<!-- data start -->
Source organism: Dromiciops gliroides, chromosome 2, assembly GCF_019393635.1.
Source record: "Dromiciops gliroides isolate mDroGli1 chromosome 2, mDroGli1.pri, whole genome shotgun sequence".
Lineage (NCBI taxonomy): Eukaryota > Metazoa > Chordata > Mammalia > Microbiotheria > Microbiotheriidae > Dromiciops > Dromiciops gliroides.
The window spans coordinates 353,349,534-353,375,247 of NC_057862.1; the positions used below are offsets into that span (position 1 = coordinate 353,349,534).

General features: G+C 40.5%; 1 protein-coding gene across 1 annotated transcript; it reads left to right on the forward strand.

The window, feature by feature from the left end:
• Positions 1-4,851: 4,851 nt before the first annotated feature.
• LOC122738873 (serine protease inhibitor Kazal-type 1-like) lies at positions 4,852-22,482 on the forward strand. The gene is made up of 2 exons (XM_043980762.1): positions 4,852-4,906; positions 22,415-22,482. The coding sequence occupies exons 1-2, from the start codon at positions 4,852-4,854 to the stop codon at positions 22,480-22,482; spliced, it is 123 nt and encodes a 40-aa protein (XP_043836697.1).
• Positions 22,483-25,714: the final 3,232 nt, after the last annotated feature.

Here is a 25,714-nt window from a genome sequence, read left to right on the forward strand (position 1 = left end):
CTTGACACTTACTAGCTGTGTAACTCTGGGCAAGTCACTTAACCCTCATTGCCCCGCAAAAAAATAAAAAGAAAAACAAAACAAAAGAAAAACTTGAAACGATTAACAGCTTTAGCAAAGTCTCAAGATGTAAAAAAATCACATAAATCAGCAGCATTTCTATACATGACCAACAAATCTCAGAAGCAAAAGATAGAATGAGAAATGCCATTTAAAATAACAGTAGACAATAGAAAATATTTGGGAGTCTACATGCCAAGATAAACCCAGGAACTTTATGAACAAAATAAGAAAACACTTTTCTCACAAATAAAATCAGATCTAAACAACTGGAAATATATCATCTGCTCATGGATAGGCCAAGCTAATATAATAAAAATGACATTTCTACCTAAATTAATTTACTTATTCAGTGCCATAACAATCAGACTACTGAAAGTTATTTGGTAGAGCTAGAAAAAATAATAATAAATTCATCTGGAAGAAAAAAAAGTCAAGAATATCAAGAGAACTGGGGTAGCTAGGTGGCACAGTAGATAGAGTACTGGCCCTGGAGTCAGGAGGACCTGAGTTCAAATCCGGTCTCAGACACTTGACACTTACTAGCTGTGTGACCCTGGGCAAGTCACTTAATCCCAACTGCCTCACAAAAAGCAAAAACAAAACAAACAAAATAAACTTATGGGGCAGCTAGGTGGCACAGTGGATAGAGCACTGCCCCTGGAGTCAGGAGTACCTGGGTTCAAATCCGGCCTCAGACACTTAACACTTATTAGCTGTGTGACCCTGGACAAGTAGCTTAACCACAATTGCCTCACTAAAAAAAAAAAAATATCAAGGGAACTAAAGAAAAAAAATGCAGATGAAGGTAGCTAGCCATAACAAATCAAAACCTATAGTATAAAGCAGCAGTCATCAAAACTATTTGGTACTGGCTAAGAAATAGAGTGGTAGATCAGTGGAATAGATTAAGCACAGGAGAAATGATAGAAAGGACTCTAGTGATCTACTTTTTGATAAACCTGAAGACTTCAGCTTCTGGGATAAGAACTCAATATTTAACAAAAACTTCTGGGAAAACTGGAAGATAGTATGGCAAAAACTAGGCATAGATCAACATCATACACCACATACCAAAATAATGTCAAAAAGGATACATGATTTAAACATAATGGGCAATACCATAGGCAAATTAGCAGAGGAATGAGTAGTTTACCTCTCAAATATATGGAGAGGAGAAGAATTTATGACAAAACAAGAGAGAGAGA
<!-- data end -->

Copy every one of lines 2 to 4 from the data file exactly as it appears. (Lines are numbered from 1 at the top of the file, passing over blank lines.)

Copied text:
Source record: "Dromiciops gliroides isolate mDroGli1 chromosome 2, mDroGli1.pri, whole genome shotgun sequence".
Lineage (NCBI taxonomy): Eukaryota > Metazoa > Chordata > Mammalia > Microbiotheria > Microbiotheriidae > Dromiciops > Dromiciops gliroides.
The window spans coordinates 353,349,534-353,375,247 of NC_057862.1; the positions used below are offsets into that span (position 1 = coordinate 353,349,534).